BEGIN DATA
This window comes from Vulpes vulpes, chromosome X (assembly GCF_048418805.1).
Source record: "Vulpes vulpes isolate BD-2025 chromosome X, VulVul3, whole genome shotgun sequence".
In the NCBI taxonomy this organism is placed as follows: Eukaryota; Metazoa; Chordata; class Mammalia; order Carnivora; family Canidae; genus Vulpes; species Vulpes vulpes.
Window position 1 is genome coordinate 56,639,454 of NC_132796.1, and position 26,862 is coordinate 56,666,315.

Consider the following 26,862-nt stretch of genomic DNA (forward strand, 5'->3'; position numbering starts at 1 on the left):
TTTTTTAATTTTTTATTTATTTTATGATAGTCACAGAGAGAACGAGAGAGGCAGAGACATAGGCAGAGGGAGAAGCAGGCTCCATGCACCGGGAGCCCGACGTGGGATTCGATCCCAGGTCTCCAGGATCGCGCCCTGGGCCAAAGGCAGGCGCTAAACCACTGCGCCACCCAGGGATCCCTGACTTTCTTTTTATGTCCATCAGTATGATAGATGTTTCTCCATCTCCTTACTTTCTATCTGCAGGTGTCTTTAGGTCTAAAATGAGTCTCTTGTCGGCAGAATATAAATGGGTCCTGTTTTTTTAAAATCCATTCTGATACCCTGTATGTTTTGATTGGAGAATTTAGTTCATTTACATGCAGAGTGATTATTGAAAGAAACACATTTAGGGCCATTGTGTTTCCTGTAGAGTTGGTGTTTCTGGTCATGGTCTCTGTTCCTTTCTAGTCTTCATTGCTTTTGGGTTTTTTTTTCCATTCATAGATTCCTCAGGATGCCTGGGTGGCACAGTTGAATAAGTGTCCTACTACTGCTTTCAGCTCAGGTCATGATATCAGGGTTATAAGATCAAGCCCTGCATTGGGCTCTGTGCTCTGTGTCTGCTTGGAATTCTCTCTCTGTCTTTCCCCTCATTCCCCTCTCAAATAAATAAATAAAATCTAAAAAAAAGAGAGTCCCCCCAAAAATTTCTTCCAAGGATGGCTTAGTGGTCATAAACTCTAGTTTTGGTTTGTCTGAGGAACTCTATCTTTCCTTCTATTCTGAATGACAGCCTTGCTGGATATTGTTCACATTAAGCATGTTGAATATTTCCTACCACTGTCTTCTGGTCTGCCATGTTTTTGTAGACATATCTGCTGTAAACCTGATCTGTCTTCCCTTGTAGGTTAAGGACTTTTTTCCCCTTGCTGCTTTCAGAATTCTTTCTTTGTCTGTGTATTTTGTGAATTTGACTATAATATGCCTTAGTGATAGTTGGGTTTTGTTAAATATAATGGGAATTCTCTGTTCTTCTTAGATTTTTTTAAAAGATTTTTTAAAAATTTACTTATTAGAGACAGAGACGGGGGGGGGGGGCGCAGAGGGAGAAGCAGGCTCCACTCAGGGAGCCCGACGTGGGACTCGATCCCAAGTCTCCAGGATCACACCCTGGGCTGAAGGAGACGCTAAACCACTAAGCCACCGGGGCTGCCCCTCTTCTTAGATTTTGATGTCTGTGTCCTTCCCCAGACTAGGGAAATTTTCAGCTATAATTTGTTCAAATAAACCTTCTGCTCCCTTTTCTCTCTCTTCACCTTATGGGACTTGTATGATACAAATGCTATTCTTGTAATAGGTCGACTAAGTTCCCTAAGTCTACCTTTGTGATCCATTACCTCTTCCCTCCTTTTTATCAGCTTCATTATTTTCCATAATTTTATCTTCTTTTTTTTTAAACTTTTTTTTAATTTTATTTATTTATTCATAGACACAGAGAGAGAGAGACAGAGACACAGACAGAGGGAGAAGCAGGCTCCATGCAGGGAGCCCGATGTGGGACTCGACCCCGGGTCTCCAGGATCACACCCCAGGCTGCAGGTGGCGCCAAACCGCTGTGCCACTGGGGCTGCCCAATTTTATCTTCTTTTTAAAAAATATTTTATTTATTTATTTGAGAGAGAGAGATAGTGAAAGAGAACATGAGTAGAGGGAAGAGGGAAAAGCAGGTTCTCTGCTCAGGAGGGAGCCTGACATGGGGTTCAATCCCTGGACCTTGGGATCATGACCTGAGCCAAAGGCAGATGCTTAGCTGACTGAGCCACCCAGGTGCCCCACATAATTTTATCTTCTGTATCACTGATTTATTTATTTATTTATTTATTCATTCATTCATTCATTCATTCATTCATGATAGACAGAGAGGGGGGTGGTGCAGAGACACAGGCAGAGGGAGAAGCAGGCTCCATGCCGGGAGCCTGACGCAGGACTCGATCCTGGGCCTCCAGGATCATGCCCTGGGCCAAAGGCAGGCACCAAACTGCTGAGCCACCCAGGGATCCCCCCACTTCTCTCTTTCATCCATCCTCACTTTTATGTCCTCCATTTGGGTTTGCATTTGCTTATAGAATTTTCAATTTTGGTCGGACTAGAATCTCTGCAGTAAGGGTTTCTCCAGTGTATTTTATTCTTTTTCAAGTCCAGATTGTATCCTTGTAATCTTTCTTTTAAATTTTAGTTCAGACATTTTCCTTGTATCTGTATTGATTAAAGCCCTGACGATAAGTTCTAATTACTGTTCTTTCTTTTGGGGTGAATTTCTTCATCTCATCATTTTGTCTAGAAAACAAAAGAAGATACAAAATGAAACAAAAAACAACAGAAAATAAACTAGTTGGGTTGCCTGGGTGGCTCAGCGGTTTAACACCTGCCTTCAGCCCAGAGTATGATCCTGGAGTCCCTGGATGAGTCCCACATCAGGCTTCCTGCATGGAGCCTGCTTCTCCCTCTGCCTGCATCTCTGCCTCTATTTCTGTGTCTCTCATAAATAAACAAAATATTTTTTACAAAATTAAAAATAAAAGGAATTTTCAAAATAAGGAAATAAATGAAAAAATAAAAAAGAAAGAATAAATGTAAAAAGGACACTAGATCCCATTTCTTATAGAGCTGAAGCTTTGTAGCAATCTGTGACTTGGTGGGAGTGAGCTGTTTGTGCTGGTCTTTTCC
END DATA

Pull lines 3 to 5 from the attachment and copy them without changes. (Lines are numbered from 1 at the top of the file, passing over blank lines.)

In the NCBI taxonomy this organism is placed as follows: Eukaryota; Metazoa; Chordata; class Mammalia; order Carnivora; family Canidae; genus Vulpes; species Vulpes vulpes.
Window position 1 is genome coordinate 56,639,454 of NC_132796.1, and position 26,862 is coordinate 56,666,315.

Consider the following 26,862-nt stretch of genomic DNA (forward strand, 5'->3'; position numbering starts at 1 on the left):